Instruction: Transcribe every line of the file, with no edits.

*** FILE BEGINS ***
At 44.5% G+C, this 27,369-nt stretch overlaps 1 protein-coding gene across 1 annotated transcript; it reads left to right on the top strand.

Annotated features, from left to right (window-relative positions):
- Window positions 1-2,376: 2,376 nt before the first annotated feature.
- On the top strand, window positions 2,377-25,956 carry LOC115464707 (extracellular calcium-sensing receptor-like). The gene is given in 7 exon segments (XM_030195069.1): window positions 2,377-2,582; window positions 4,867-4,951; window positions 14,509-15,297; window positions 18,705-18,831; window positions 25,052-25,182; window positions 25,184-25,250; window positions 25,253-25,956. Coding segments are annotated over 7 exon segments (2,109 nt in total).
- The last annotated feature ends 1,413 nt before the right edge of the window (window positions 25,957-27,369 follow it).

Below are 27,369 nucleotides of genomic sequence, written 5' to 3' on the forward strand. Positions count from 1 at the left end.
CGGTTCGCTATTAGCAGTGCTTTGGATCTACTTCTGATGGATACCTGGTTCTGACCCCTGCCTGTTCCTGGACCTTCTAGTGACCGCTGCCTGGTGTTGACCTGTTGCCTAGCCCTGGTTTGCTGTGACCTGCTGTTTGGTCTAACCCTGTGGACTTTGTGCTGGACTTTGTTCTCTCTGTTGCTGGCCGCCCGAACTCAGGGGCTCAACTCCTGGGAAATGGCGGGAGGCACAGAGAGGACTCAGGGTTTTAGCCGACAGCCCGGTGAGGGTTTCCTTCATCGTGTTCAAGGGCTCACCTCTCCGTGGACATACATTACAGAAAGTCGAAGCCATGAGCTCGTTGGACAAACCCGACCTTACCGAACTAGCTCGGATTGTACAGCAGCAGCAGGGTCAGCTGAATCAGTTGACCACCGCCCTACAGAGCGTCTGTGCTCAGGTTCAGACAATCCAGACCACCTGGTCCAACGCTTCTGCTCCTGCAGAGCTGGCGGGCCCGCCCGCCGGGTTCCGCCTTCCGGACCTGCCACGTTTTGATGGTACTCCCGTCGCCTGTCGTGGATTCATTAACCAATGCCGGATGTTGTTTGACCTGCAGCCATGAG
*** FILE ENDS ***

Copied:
At 44.5% G+C, this 27,369-nt stretch overlaps 1 protein-coding gene across 1 annotated transcript; it reads left to right on the top strand.

Annotated features, from left to right (window-relative positions):
- Window positions 1-2,376: 2,376 nt before the first annotated feature.
- On the top strand, window positions 2,377-25,956 carry LOC115464707 (extracellular calcium-sensing receptor-like). The gene is given in 7 exon segments (XM_030195069.1): window positions 2,377-2,582; window positions 4,867-4,951; window positions 14,509-15,297; window positions 18,705-18,831; window positions 25,052-25,182; window positions 25,184-25,250; window positions 25,253-25,956. Coding segments are annotated over 7 exon segments (2,109 nt in total).
- The last annotated feature ends 1,413 nt before the right edge of the window (window positions 25,957-27,369 follow it).

Below are 27,369 nucleotides of genomic sequence, written 5' to 3' on the forward strand. Positions count from 1 at the left end.
CGGTTCGCTATTAGCAGTGCTTTGGATCTACTTCTGATGGATACCTGGTTCTGACCCCTGCCTGTTCCTGGACCTTCTAGTGACCGCTGCCTGGTGTTGACCTGTTGCCTAGCCCTGGTTTGCTGTGACCTGCTGTTTGGTCTAACCCTGTGGACTTTGTGCTGGACTTTGTTCTCTCTGTTGCTGGCCGCCCGAACTCAGGGGCTCAACTCCTGGGAAATGGCGGGAGGCACAGAGAGGACTCAGGGTTTTAGCCGACAGCCCGGTGAGGGTTTCCTTCATCGTGTTCAAGGGCTCACCTCTCCGTGGACATACATTACAGAAAGTCGAAGCCATGAGCTCGTTGGACAAACCCGACCTTACCGAACTAGCTCGGATTGTACAGCAGCAGCAGGGTCAGCTGAATCAGTTGACCACCGCCCTACAGAGCGTCTGTGCTCAGGTTCAGACAATCCAGACCACCTGGTCCAACGCTTCTGCTCCTGCAGAGCTGGCGGGCCCGCCCGCCGGGTTCCGCCTTCCGGACCTGCCACGTTTTGATGGTACTCCCGTCGCCTGTCGTGGATTCATTAACCAATGCCGGATGTTGTTTGACCTGCAGCCATGAG